U.S. Special Ops Command Plans Iron Man Suit for Soldiers
The goal is to build superior body armor than what's available today, as opposed to being able to fly up into the atmosphere like a tin version of Superman. Efforts to build better armor are already underway, having been inspired by a soldier who broke through a door to rescue a hostage, but was ultimately killed by the Taliban on the other side.
"Why haven't we put effort into ensuring particularly that guy going though the door is protected to the maximum capability that we can provide him, as a nation," Adm. Bill McRaven asks.
The concept project is called TALOS, or Tactical Assualt Light Operating Suit. This isn't something that will be completed any time soon, as it will take up to two years just to select which technologies to pursue. The first challenge is to build stronger body armor, plain and simple.
One potential path is being researched by Norman Wagner, a professor of chemical engineering at the University of Delaware. He's examining nanotechnology to create armor that contains particles smaller than a single red blood cell. It's a material that's almost a liquid ceramic, which can be dipped in Kevlar fabric to make it tougher the instant a bullet hits.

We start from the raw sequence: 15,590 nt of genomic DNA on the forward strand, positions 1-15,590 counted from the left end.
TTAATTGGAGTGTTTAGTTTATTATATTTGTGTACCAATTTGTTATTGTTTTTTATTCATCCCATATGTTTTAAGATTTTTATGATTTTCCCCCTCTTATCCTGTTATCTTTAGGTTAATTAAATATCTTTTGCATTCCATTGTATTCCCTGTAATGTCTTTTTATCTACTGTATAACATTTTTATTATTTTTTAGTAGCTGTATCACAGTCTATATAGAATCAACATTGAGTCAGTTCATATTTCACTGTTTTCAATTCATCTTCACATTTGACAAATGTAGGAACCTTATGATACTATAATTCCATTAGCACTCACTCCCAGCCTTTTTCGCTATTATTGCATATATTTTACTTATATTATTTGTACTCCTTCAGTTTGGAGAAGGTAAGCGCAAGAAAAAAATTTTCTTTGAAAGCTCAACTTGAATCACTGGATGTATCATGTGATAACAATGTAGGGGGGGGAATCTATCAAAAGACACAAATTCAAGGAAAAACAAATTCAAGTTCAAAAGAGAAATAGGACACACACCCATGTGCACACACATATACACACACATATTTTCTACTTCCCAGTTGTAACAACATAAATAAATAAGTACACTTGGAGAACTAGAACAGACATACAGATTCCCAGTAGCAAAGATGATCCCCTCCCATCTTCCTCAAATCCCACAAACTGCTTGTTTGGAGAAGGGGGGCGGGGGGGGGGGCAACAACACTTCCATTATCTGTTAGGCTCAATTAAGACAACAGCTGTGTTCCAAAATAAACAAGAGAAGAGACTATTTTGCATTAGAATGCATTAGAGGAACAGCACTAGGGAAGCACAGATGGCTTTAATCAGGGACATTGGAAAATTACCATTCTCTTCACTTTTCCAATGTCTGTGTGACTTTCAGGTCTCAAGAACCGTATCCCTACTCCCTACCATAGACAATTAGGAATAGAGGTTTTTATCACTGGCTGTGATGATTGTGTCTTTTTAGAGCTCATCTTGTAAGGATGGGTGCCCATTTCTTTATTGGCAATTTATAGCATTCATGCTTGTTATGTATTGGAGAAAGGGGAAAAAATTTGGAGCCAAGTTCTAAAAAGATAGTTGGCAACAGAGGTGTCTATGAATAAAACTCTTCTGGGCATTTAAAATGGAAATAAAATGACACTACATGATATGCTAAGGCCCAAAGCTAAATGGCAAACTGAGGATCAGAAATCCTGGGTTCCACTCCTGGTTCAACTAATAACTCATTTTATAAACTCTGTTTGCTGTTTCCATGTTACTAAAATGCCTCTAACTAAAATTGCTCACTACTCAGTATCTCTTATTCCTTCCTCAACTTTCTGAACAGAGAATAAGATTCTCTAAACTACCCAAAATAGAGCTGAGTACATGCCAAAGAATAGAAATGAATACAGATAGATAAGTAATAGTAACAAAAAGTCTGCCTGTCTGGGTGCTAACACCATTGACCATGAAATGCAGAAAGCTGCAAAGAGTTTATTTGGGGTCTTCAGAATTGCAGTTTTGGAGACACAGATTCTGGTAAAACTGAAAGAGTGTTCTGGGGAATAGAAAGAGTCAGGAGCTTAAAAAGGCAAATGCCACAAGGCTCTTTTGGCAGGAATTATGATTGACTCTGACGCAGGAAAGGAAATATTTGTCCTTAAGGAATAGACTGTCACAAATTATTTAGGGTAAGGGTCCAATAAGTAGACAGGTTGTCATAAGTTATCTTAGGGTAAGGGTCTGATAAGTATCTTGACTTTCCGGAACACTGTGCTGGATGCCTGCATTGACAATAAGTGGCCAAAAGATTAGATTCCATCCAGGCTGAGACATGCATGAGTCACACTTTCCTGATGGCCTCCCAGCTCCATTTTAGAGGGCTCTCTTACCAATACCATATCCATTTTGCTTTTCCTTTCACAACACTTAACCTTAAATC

"It transitions when you hit it hard," Wagner says. "These particles organize themselves quickly, locally in a way that they can't flow anymore and they become like a solid."
Oversimplified, it's a liquid that becomes a solid for better protection. And that's just the beginning. Pretty cool, isn't it?